TW: mentions of rape, suicide, mental illness
First, a disclaimer: I have nothing in common with this project other than the fact I am very happy to see it’s happening. Here’s the IndieGoGo campaign page. Please consider supporting the movie.
I have often seen kids, I mean – Internet users arguing on various forums about which of them is more Valhalla-worthy. As we all know, Valhalla is the enormous hall in Asgard, where the bravest of the warriors chosen by Odin dwell until Ragnarök, spending their days fighting, eating, drinking, being resurrected, I think I got the order incorrectly but nevermind. A large fraction of people tend to understand all this very literally, envisioning medieval warriors with axes and shields – and nothing more modern than that. They then get into heated discussions about whether uncle Sam who fought in Afghanistan for two years is going to Valhalla if he didn’t actually kill anybody and he came back alive. (Some also get into heated discussions about whether killing others in The Witcher counts.)
First of all, for the sake of uncle Sam I hope he isn’t going to Valhalla, because PTSD is a real thing and being forced to spend an eternity fighting and killing all over again isn’t going to make uncle Sam happy at all.
Second, Valhalla is a concept.
Valhalla isn’t literally a giant hall filled with roaring, bleeding men and Valkyries in conic bras bringing them beer. (If you haven’t read Valhalla by Tom Holt, please do!) The people who went into trouble of actually reading the Eddas and other sources know that Valhalla has five hundred and forty doors that eight hundred warriors can exit from at once. Which would mean only approx. 427,600 fighters would fit inside. This seemed to be an endless number in the times when the entire population of, say, Denmark was 500 thousand people. But Odin has been and still is collecting the best warriors “from the beginning until the end of times”. It always made me wonder (trust a mathematician to analyse religion) – what does he do with excess ones? When, say, Conor McGregor shows up one day, will Odin go to – Gods, I don’t know, Ragnar Lothbrok – and say “sorry, you’re out, we need a room for the young Conor here”?
Many things are concepts, and one of them is fighting.
I’ve spoken to numerous men and women, older and younger, of every race and nationality, who talked about their daily fight with chronic illness. The movie linked to above tackles specifically depression in men, but there is so much more. One of my closest friends lives with constant physical pain – it only alternates between bad pain and horrible pain. One has Multiple Sclerosis. Another one has rapid-cycling bipolar, yet is raising four kids and no matter how unwell she is she will rather cause herself more suffering than fail to get one of her kids to, say, a tennis game. And she knows she will get worse. When Matt Haig writes about his depression and a troll accuses him of “making money out of his illness”, one of them is a fighter and one of them is being a little shit. You decide which is which.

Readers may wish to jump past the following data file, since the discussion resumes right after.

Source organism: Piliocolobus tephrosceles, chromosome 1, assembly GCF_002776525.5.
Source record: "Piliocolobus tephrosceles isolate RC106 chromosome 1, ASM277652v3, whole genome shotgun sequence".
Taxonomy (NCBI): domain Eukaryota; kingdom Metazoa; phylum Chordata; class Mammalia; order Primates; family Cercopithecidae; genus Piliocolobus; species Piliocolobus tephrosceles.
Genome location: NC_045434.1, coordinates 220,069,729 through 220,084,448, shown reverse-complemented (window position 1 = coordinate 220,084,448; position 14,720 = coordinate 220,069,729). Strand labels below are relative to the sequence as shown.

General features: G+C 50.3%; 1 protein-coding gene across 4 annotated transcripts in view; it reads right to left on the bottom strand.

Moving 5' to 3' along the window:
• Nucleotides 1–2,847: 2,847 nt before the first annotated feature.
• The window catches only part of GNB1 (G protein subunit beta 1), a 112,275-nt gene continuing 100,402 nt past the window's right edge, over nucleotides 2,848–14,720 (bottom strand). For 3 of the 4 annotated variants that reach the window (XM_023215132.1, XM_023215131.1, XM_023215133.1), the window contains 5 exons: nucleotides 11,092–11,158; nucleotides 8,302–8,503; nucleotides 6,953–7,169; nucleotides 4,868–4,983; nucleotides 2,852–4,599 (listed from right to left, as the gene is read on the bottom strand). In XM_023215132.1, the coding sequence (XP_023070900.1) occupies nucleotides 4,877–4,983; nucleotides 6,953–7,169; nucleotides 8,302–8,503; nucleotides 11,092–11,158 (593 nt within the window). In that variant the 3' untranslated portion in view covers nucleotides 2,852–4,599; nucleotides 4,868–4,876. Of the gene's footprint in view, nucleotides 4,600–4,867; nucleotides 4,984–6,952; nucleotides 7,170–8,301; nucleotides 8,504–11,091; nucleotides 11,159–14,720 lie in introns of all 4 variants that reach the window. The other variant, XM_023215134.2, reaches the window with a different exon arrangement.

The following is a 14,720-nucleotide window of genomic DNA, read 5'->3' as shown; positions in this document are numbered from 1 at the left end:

People who actually go to war and return alive often miss a limb, bear huge scars – the visible signs, the ones that give them people’s respect. But there are vets who didn’t sustain a single scratch, yet can’t sleep at night for years, because they only ever dream one dream, then they wake up feeling they’re too weak to go on. There are women and men who got abused, survived, lived with the trauma for many years, told their truth, then became targets of attacks on the Internet. Strangely, it’s those who think it’s a perfectly fine thing to further abuse a rape victim over social media that believe they will find themselves in Valhalla, simultaneously believing that if someone got abused it’s their own fault, and admitting to it is weakness. Looking for a warrior? One of the people in this conversation is a warrior. One is a poop emoji.
For a person with chronic, med-resistant illness every morning when they wake up alive means a battle has been won. But the war itself is never over. I know people with medication resistant depression. They don’t get a break. I met a woman who had suffered from depression for five years non stop before getting electroshock therapy. After two sessions she told me that this is the first time in five years she actually can see the colours, smell the flowers, taste the food…and smile. If you think having a big gun and wearing camo is “battle”, perhaps you can imagine that you have to be in that battle 24/7 for five years or the rest of your life, without breaks in trenches even for meals (that you can’t prepare because you’re constantly fighting), without ever being safe for even a minute. And the enemy isn’t even hiding. The enemy is in plain sight, mocking you. The enemy is invincible, because the enemy is your own brain and/or body, and it can only be defeated in one way.